Lucy Caldwell has won the BBC National Short Story Award with Cambridge University, a prize she has been nominated for three times.
Caldwell scooped the £15,000 award for "All the People Were Mean and Bad", a story taken from her 2021 collection Intimacies (Faber). It was praised by the judges for its "masterful storytelling", "deep truthfulness" and "deft precision". It follows the story of a woman navigating a long-haul transatlantic flight with her young daughter after a family loss, variously influenced by Frank O’Hara’s poem "Sleeping on the Wing", Walt Whitman’s journey-poem "Crossing Brooklyn Ferry", Sofia Coppola’s Lost in Translation and Adrian Tomine’s "Translated from the Japanese". The story is available to listen to on BBC Sounds.
Caldwell said: “I wanted to write about the distance between where we come from and where we end up; between who we think we are and who we turn out to be. Between what we dream, and what we do. A lot of my stories are set on planes, or in airports, on car journeys, in inbetween spaces, spaces where time seems to stop, or is elsewhere for a while – places or spaces of exile, of not-belonging, of longing, places where different paths, different destinations, momentarily seem possible.”
James Runcie, chair of judges, said: “Lucy Caldwell's story has a confidence, daring and authenticity that is wonderfully sustained. All five of the stories on our shortlist were excellent, but this totally assured and moving piece of storytelling commanded the award.”
Di Speirs, editor of books at BBC Audio and a judge of the award since its launch, added: “I discovered Lucy Caldwell as a short story writer a decade ago. Since then, between bouts of novel writing, Lucy has turned out a series of spell-binding short story collections, and now been thrice shortlisted for the BBC NSSA. I’m delighted that one of our consistently accomplished and increasingly mature story writers, who is always so generous in her curation of others in the field, is this year’s very deserved winner of the award, which was set up to celebrate those creating the very best short fiction in the UK.”
The other judges included Booker Prize-shortlisted novelist Fiona Mozley, award-winning writer and winner of the Desmond Elliott Prize Derek Owusu and multi-award-winning novelist and short story writer Donal Ryan.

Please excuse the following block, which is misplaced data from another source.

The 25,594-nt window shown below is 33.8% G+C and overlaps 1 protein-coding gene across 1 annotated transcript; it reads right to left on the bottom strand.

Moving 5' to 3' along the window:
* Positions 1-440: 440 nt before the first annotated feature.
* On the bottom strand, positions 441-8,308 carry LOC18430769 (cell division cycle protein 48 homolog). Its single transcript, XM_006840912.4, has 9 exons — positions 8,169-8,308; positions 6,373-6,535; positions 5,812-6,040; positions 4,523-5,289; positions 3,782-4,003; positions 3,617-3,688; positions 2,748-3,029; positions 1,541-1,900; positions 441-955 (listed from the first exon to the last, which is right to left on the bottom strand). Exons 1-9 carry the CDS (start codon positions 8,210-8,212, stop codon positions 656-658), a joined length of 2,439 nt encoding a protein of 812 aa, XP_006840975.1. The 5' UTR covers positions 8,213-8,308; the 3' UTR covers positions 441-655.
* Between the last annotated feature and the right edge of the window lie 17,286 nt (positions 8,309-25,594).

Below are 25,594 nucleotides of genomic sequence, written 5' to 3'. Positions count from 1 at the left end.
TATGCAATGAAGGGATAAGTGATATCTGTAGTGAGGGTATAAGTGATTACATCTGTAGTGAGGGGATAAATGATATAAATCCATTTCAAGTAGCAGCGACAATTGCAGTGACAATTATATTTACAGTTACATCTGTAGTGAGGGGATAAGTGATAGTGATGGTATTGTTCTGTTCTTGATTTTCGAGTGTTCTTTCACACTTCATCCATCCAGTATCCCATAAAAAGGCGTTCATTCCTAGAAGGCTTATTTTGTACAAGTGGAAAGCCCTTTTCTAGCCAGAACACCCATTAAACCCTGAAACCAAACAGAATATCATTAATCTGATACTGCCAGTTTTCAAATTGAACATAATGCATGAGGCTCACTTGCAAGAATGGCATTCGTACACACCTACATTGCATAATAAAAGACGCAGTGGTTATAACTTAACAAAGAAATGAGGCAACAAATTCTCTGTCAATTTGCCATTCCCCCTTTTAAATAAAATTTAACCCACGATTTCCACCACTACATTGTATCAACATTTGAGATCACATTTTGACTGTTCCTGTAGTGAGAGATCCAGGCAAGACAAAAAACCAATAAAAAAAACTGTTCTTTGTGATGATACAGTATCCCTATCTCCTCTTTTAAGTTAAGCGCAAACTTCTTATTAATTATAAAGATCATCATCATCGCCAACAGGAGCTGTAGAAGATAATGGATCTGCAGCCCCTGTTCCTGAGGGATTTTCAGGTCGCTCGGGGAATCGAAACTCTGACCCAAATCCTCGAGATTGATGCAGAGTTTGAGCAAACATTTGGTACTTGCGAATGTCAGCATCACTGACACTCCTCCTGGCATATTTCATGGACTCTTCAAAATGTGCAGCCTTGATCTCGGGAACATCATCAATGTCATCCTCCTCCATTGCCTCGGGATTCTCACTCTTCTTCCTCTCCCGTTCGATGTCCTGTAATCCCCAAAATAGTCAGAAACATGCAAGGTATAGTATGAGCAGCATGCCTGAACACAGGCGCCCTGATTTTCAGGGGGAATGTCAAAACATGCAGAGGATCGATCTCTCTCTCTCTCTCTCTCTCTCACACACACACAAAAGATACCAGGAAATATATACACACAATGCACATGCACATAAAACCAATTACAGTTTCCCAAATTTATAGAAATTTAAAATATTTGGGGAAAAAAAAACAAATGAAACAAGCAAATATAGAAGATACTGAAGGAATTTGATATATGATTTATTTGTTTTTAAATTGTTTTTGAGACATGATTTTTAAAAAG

Caldwell beat a shortlist dominated by new voices including Dublin-born novelist, playwright and screenwriter Rory Gleeson, Orange Prize-shortlisted writer Georgina Harding, former postal worker and creative writing lecturer Danny Rhodes and journalist, novelist and "Mastermind" finalist Richard Smyth.
Alongside the BBC NSSA, BBC "Front Row" also announced 19-year-old Tabitha Rubens (pictured right) from London, had won this year's BBC Young Writers’ Award. Rubens won for her story "Super Powder", which follows a young woman as she markets a snake-oil wonder formula to an unwitting public. The story was praised by the judges for its "spirit of adventure" and its "distinct voice" with judge Louise O'Neill calling Rubens "a serious talent".
Rubens said: “I wrote ‘Super-Powder’ in April, after the winter lockdown. Mental health in the UK, particularly among young people, has been steadily worsening for some time. During the pandemic, when there were few ways for those struggling to seek help, the situation was only exacerbated, with devastating effects for self-esteem and wellbeing. Seeing how this affected my friends and family, I wanted to write a story that emphasised the baselessness of most insecurities.
"Many people make a lot of money from exploiting these insecurities and promoting unrealistic and constantly changing ideals. I also wanted to play around with the structure of the story to underpin the theme. The words move around on the page so that the reader has to shift their gaze to follow them. I wanted to try not only to make the story more engaging to read, but also to mirror the way your attention is manipulated on social media platforms, including by targeted adverts.”